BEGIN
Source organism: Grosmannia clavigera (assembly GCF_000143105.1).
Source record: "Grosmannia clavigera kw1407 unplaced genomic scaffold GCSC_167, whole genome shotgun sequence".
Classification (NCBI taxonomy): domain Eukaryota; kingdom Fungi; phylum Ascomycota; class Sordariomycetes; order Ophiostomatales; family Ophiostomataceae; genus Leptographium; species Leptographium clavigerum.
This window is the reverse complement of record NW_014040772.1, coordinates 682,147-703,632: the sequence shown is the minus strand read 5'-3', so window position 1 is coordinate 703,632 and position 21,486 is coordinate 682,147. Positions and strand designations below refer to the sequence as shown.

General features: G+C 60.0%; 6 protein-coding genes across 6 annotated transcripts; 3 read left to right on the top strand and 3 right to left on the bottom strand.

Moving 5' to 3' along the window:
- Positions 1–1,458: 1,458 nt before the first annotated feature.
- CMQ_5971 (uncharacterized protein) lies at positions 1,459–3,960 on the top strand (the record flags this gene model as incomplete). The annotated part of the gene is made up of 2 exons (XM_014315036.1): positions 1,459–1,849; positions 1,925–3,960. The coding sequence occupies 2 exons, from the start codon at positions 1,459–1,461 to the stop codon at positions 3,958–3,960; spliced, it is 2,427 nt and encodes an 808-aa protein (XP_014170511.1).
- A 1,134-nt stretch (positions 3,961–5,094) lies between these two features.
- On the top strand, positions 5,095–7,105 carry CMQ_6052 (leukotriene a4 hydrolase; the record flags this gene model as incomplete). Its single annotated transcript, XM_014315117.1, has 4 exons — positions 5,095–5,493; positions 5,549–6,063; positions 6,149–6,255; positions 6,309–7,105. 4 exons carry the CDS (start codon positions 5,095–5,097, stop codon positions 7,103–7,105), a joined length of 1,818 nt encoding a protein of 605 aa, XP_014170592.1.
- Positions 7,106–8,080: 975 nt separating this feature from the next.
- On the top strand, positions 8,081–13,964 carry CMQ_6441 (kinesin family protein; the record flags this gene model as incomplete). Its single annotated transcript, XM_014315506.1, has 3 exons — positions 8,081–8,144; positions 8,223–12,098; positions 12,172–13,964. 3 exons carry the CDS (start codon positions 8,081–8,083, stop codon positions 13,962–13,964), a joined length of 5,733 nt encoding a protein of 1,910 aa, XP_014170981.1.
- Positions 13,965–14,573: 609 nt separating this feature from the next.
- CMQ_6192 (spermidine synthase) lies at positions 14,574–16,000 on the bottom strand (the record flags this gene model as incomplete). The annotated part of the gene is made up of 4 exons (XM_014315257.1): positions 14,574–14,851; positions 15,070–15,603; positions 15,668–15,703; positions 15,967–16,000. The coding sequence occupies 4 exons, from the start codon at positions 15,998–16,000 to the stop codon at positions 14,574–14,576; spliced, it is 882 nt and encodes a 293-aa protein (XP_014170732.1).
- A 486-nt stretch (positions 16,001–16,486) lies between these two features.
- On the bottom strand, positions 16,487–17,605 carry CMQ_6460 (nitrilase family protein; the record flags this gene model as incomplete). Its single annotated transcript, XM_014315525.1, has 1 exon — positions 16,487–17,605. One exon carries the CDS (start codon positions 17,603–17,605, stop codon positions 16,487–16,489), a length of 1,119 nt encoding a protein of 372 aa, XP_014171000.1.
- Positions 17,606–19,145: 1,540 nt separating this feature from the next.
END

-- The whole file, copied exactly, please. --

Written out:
Source organism: Grosmannia clavigera (assembly GCF_000143105.1).
Source record: "Grosmannia clavigera kw1407 unplaced genomic scaffold GCSC_167, whole genome shotgun sequence".
Classification (NCBI taxonomy): domain Eukaryota; kingdom Fungi; phylum Ascomycota; class Sordariomycetes; order Ophiostomatales; family Ophiostomataceae; genus Leptographium; species Leptographium clavigerum.
This window is the reverse complement of record NW_014040772.1, coordinates 682,147-703,632: the sequence shown is the minus strand read 5'-3', so window position 1 is coordinate 703,632 and position 21,486 is coordinate 682,147. Positions and strand designations below refer to the sequence as shown.

General features: G+C 60.0%; 6 protein-coding genes across 6 annotated transcripts; 3 read left to right on the top strand and 3 right to left on the bottom strand.

Moving 5' to 3' along the window:
- Positions 1–1,458: 1,458 nt before the first annotated feature.
- CMQ_5971 (uncharacterized protein) lies at positions 1,459–3,960 on the top strand (the record flags this gene model as incomplete). The annotated part of the gene is made up of 2 exons (XM_014315036.1): positions 1,459–1,849; positions 1,925–3,960. The coding sequence occupies 2 exons, from the start codon at positions 1,459–1,461 to the stop codon at positions 3,958–3,960; spliced, it is 2,427 nt and encodes an 808-aa protein (XP_014170511.1).
- A 1,134-nt stretch (positions 3,961–5,094) lies between these two features.
- On the top strand, positions 5,095–7,105 carry CMQ_6052 (leukotriene a4 hydrolase; the record flags this gene model as incomplete). Its single annotated transcript, XM_014315117.1, has 4 exons — positions 5,095–5,493; positions 5,549–6,063; positions 6,149–6,255; positions 6,309–7,105. 4 exons carry the CDS (start codon positions 5,095–5,097, stop codon positions 7,103–7,105), a joined length of 1,818 nt encoding a protein of 605 aa, XP_014170592.1.
- Positions 7,106–8,080: 975 nt separating this feature from the next.
- On the top strand, positions 8,081–13,964 carry CMQ_6441 (kinesin family protein; the record flags this gene model as incomplete). Its single annotated transcript, XM_014315506.1, has 3 exons — positions 8,081–8,144; positions 8,223–12,098; positions 12,172–13,964. 3 exons carry the CDS (start codon positions 8,081–8,083, stop codon positions 13,962–13,964), a joined length of 5,733 nt encoding a protein of 1,910 aa, XP_014170981.1.
- Positions 13,965–14,573: 609 nt separating this feature from the next.
- CMQ_6192 (spermidine synthase) lies at positions 14,574–16,000 on the bottom strand (the record flags this gene model as incomplete). The annotated part of the gene is made up of 4 exons (XM_014315257.1): positions 14,574–14,851; positions 15,070–15,603; positions 15,668–15,703; positions 15,967–16,000. The coding sequence occupies 4 exons, from the start codon at positions 15,998–16,000 to the stop codon at positions 14,574–14,576; spliced, it is 882 nt and encodes a 293-aa protein (XP_014170732.1).
- A 486-nt stretch (positions 16,001–16,486) lies between these two features.
- On the bottom strand, positions 16,487–17,605 carry CMQ_6460 (nitrilase family protein; the record flags this gene model as incomplete). Its single annotated transcript, XM_014315525.1, has 1 exon — positions 16,487–17,605. One exon carries the CDS (start codon positions 17,603–17,605, stop codon positions 16,487–16,489), a length of 1,119 nt encoding a protein of 372 aa, XP_014171000.1.
- Positions 17,606–19,145: 1,540 nt separating this feature from the next.